It seems as though the military-industrial vacuum created after the U.S. withdrawal from Afghanistan has found a stop-gap measure. Last month, Congress approved a massive $40 billion aid package for Ukraine. Just 100 days into the conflict, the U.S. has already sent six such packages. However, this one is the largest, most significant gesture of U.S. assistance. And this aid package is projected to support Ukraine for months, rather than weeks – signaling that the U.S. assistance to Ukraine will be enduring.
Understandably, concerns exist about a lack of oversight. Where the funds are intended to land, and whether the funds will make it to their intended destination are pressing questions. I can only help with the former question, so here’s a breakdown of what exactly the $40 billion aid package is intended to cover.
Dollars and Aid
The terms set for the aid package include $19 billion to be used for “near-term” aid, which can be broken into three categories. First, $6 billion will be for the Ukraine Security Assistance Initiative (USAI), a special fund that provides training, weapons, equipment, supplies, services, and logistical support to Ukraine’s military. The USAI acts as something of a holding pen for the funds – allowing the DOD to decide later where these funds will be dispersed.
That of course means Congress has no oversight over where these funds are ultimately headed. The DOD is required to inform Congress of how the funds will be used – and technically, Congress has the ability to block the disbursement, although doing so in practice would be quite difficult. Essentially, DOD can throw the $19 billion around, however, they choose, without much Congressional oversight i.e. without much taxpayer oversight.
Second, $9 billion will be used to replenish U.S. weapons stocks. With these funds, the DOD – again, with limited Congressional oversight – can replace items previously sent to Ukraine, or being sent to Ukraine in the future. The U.S. has been providing Ukraine with artillery, armored vehicles, anti-tank guns, and drones.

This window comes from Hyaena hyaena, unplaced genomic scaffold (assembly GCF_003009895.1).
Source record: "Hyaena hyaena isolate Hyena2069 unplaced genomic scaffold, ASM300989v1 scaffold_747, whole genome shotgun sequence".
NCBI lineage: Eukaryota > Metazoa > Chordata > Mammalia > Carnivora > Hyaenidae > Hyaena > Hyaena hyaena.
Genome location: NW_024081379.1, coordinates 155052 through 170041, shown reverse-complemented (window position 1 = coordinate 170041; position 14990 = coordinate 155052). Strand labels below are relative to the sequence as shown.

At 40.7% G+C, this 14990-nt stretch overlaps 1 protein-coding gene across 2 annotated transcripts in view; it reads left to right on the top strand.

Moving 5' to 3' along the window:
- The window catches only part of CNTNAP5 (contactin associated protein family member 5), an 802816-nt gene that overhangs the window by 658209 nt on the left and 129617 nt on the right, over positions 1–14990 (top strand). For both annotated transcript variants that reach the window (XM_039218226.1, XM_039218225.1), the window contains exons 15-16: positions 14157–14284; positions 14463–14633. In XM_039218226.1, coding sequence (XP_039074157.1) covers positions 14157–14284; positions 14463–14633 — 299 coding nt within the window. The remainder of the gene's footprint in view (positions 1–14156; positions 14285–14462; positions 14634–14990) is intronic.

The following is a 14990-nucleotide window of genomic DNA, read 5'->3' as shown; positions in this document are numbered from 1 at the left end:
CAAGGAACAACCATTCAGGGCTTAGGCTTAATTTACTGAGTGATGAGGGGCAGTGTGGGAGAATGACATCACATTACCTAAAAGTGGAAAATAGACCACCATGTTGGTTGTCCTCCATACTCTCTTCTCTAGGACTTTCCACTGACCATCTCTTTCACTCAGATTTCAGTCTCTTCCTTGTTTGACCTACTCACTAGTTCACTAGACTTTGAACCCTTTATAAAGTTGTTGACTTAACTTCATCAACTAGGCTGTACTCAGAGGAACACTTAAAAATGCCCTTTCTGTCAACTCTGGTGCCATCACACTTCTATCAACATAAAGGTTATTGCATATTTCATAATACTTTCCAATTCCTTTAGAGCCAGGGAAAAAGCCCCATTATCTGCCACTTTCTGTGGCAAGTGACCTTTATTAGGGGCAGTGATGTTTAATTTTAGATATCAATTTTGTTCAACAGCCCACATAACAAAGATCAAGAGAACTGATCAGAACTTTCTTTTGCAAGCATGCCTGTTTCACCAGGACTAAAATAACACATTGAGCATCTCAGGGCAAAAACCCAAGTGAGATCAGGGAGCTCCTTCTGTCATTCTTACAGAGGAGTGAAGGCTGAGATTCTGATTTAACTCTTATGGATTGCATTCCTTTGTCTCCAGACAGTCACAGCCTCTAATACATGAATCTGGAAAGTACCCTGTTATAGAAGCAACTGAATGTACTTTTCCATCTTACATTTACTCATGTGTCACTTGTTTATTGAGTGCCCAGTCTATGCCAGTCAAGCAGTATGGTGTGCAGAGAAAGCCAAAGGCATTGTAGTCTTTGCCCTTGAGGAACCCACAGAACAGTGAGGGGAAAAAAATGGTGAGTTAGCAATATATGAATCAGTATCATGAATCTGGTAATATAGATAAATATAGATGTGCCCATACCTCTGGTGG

Third, $4 billion will go to the Foreign Military Financing Program (FMFP). The State Department runs the FMFP, a financing program that allows Ukraine to buy new military equipment.
Another $4 billion of the total package will go towards funding the U.S. military response. These funds will cover the costs of troop deployments to NATO bases throughout Europe. Deploying troops should serve as a deterrent, as the U.S. currently has no intention of directly intervening against Russia. Regardless, troop deployments are expensive and the funds will be needed to cover the increased costs incurred.
$500 million will go toward providing aid to “friendly” foreign nations. Under 10 USC 331, the U.S. “can provide logistical support, equipment, and training to friendly countries.” In all likelihood, this money will be used to reimburse nations who have donated equipment – like T-72 tanks, S-300 SAMs, and various aircraft – to Ukraine.
$500 million will be spent on increasing “critical” minutions stock; $600 million for the Defense Production Act, to support the expansion of the U.S. missile production base, to rebuild diminished stockpiles of Javelin and Stinger missiles. Basically, this money is going straight to U.S. weapons manufacturers, like Raytheon; $364 million for Research & Development, including making U.S. equipment more export-friendly. This is likely going straight to U.S. weapons manufacturers, too.
And $16 billion of the package is earmarked for humanitarian assistance, with several recipients in line. First, $350 million is for migration and refugee assistance. Obviously, these funds will mostly be for Eastern European countries that have experienced an influx of Ukrainian refugees since the war began.
Second, $4.3 billion is for International Disaster Assistance to provide “emergency food assistance to people around the world suffering from hunger as a result of the conflict in Ukraine.” Most of these funds will likely go to Africa, which has suffered from disrupted food shipments since the war began.
Third, $8.8 billion is for Economic Support, which means “assistance for Ukraine and countries impacted by the situation in Ukraine.” This probably means funds will be allocated for helping the Ukrainian government with budget support.
Various sub-billion dollar allocations make up the remainder of the aid package, including funding to halt war crimes and human trafficking; international narcotics control and law enforcement, and embassy security; nonproliferation and demining; international organization support, and; tracing the property of Russian oligarchs.
Harrison Kass is a Senior Defense Editor at 19FortyFive. An attorney, pilot, guitarist, and minor pro hockey player, he joined the US Air Force as a Pilot Trainee but was medically discharged. Harrison has degrees from Lake Forest College, the University of Oregon, and New York University. He lives in Oregon and regularly listens to Dokken.